Golaud

Golaud

jealousy leads to the murder of his brother, Pelléas. [Fr. Opera: Debussy, Pelléas and Mélisande, Westerman, 196]
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Paul Appleby, whom I've enjoyed since his juilliard days, seemed, like his little stage nephew, over-parted by his new assignment, a light tenor in a role better served in general by a baryton Martin, and barely audible much of the time; though he acted amiably (looking very much the enfant Golaud dismissively deems him), I missed the romantic ardor I want in a Pelleas.
Staged productions I have seen reveal the fey Melisande, the focus of what little action goes on, to be a manipulative little minx, her husband Golaud to be a tormented bully, his half-brother Pelleas to be a total wet in his aesthetic crush upon Melisande (do they or don't they?
(17.) "La prego di esagerare la triste e toccante malinconia di Golaud ...
Based on Maurice Maeterlinck's symbolist allegory of the triangular relationship between Melisande, a mysterious lost soul, and the half-brothers Golaud and Pelleas, the opera is a fairytale without a happy ending.
Based on Maurice Maeterlinck's symbolist allegory of the triangular relationship between Melisande, a mysterious lost soul, and the halfbrothers Golaud and Pelleas, the opera is a fairytale without a happy ending.
His Symphonie is primarily composed of Debussy's orchestral interludes, and given the predominance of themes associated with Golaud, Barthel-Calvet wryly notes that it could easily have been titled the Golaud el Melisande Symphonie.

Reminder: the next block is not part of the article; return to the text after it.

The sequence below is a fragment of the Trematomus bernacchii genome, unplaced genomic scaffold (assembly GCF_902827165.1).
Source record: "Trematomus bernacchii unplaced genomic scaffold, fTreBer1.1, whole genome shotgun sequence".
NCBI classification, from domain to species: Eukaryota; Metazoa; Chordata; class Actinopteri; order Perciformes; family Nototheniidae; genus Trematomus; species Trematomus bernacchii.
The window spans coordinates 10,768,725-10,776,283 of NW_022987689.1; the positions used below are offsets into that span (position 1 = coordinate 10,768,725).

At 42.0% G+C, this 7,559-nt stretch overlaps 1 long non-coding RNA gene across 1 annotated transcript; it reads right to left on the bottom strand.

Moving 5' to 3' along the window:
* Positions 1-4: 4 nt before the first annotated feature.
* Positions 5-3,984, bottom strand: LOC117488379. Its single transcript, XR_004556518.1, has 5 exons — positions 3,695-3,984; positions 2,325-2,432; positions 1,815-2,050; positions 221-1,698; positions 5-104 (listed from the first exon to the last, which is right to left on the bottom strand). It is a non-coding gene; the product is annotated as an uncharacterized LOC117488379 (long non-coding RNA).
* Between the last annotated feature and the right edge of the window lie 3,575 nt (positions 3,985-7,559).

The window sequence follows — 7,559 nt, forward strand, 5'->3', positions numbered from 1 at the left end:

Al igual que Golaud encuentra a Melisandre despues de haberse perdido en una caceria -en la famosa opera de Claude Debussy-, Huactzin (rey de Cuauhtitlan) encuentra a su futura esposa Itztolpanxochitl (hija de Cocox, rey de Culhuacan) durante una expedicion cinegetica (Anales de Cuauhtitlan 1945: 27; 1992: 31; 1992b: 63-64).
Gerald Finley, in the very grateful role of Golaud, projected that combination of blind anguish and sudden rage that makes up his tortured soul-Debussy's Wotan!
(12) In contrast to the other principal characters, Golaud (rhythm), Arkel (harmony), and Pelleas (mode), Melisande takes on a superior role in Debussy's composition as the driving force behind the interweaving structure of musical and dramatic themes.
The 'principal theme', when it comes - the theme celebrating Golaud and Melisande's marriage - is then in a key other than the tonic, namely F major (a key we might have expected for the subordinate theme).
Melisande is found wandering wretchedly about in the forest by Golaud, a grandson of King Arkel who, although she will disclose nothing about herself, marries her and takes her to court.